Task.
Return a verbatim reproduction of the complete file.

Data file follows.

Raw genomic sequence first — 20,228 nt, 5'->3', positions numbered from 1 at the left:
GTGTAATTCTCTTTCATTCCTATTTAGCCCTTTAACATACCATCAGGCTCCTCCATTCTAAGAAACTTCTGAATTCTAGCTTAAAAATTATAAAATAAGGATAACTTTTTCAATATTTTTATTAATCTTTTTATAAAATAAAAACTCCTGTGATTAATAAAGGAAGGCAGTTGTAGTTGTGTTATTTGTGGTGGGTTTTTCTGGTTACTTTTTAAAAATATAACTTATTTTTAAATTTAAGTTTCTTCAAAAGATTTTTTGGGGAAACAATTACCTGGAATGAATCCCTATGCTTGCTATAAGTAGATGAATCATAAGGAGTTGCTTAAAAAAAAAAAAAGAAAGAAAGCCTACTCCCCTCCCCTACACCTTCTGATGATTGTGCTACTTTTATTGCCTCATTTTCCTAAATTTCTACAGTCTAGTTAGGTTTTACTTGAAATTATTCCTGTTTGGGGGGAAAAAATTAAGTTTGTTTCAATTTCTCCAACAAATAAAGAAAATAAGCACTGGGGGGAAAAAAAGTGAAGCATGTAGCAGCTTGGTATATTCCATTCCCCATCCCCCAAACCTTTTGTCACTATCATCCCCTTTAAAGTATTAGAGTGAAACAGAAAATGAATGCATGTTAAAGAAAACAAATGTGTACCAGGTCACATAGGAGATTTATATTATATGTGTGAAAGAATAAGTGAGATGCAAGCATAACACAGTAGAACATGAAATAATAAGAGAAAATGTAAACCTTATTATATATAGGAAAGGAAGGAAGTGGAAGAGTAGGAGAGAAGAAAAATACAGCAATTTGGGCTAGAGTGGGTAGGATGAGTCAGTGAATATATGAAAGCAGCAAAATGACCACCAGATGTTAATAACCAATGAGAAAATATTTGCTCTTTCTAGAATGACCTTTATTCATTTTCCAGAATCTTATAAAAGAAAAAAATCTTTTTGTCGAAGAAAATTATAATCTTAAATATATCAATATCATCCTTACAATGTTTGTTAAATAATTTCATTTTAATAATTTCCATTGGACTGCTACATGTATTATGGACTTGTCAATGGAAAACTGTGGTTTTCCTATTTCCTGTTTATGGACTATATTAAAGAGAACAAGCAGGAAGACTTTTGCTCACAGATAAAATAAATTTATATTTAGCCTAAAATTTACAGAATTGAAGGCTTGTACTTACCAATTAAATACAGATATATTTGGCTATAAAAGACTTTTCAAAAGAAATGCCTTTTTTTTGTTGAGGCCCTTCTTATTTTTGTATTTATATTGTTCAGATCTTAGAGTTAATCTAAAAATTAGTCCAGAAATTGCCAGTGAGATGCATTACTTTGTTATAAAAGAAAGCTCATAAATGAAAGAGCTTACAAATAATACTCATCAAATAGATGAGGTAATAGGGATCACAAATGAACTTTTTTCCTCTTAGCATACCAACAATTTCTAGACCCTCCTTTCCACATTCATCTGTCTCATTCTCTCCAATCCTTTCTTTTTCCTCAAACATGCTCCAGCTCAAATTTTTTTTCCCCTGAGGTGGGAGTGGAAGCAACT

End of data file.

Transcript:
Raw genomic sequence first — 20,228 nt, 5'->3', positions numbered from 1 at the left:
GTGTAATTCTCTTTCATTCCTATTTAGCCCTTTAACATACCATCAGGCTCCTCCATTCTAAGAAACTTCTGAATTCTAGCTTAAAAATTATAAAATAAGGATAACTTTTTCAATATTTTTATTAATCTTTTTATAAAATAAAAACTCCTGTGATTAATAAAGGAAGGCAGTTGTAGTTGTGTTATTTGTGGTGGGTTTTTCTGGTTACTTTTTAAAAATATAACTTATTTTTAAATTTAAGTTTCTTCAAAAGATTTTTTGGGGAAACAATTACCTGGAATGAATCCCTATGCTTGCTATAAGTAGATGAATCATAAGGAGTTGCTTAAAAAAAAAAAAAGAAAGAAAGCCTACTCCCCTCCCCTACACCTTCTGATGATTGTGCTACTTTTATTGCCTCATTTTCCTAAATTTCTACAGTCTAGTTAGGTTTTACTTGAAATTATTCCTGTTTGGGGGGAAAAAATTAAGTTTGTTTCAATTTCTCCAACAAATAAAGAAAATAAGCACTGGGGGGAAAAAAAGTGAAGCATGTAGCAGCTTGGTATATTCCATTCCCCATCCCCCAAACCTTTTGTCACTATCATCCCCTTTAAAGTATTAGAGTGAAACAGAAAATGAATGCATGTTAAAGAAAACAAATGTGTACCAGGTCACATAGGAGATTTATATTATATGTGTGAAAGAATAAGTGAGATGCAAGCATAACACAGTAGAACATGAAATAATAAGAGAAAATGTAAACCTTATTATATATAGGAAAGGAAGGAAGTGGAAGAGTAGGAGAGAAGAAAAATACAGCAATTTGGGCTAGAGTGGGTAGGATGAGTCAGTGAATATATGAAAGCAGCAAAATGACCACCAGATGTTAATAACCAATGAGAAAATATTTGCTCTTTCTAGAATGACCTTTATTCATTTTCCAGAATCTTATAAAAGAAAAAAATCTTTTTGTCGAAGAAAATTATAATCTTAAATATATCAATATCATCCTTACAATGTTTGTTAAATAATTTCATTTTAATAATTTCCATTGGACTGCTACATGTATTATGGACTTGTCAATGGAAAACTGTGGTTTTCCTATTTCCTGTTTATGGACTATATTAAAGAGAACAAGCAGGAAGACTTTTGCTCACAGATAAAATAAATTTATATTTAGCCTAAAATTTACAGAATTGAAGGCTTGTACTTACCAATTAAATACAGATATATTTGGCTATAAAAGACTTTTCAAAAGAAATGCCTTTTTTTTGTTGAGGCCCTTCTTATTTTTGTATTTATATTGTTCAGATCTTAGAGTTAATCTAAAAATTAGTCCAGAAATTGCCAGTGAGATGCATTACTTTGTTATAAAAGAAAGCTCATAAATGAAAGAGCTTACAAATAATACTCATCAAATAGATGAGGTAATAGGGATCACAAATGAACTTTTTTCCTCTTAGCATACCAACAATTTCTAGACCCTCCTTTCCACATTCATCTGTCTCATTCTCTCCAATCCTTTCTTTTTCCTCAAACATGCTCCAGCTCAAATTTTTTTTCCCCTGAGGTGGGAGTGGAAGCAACT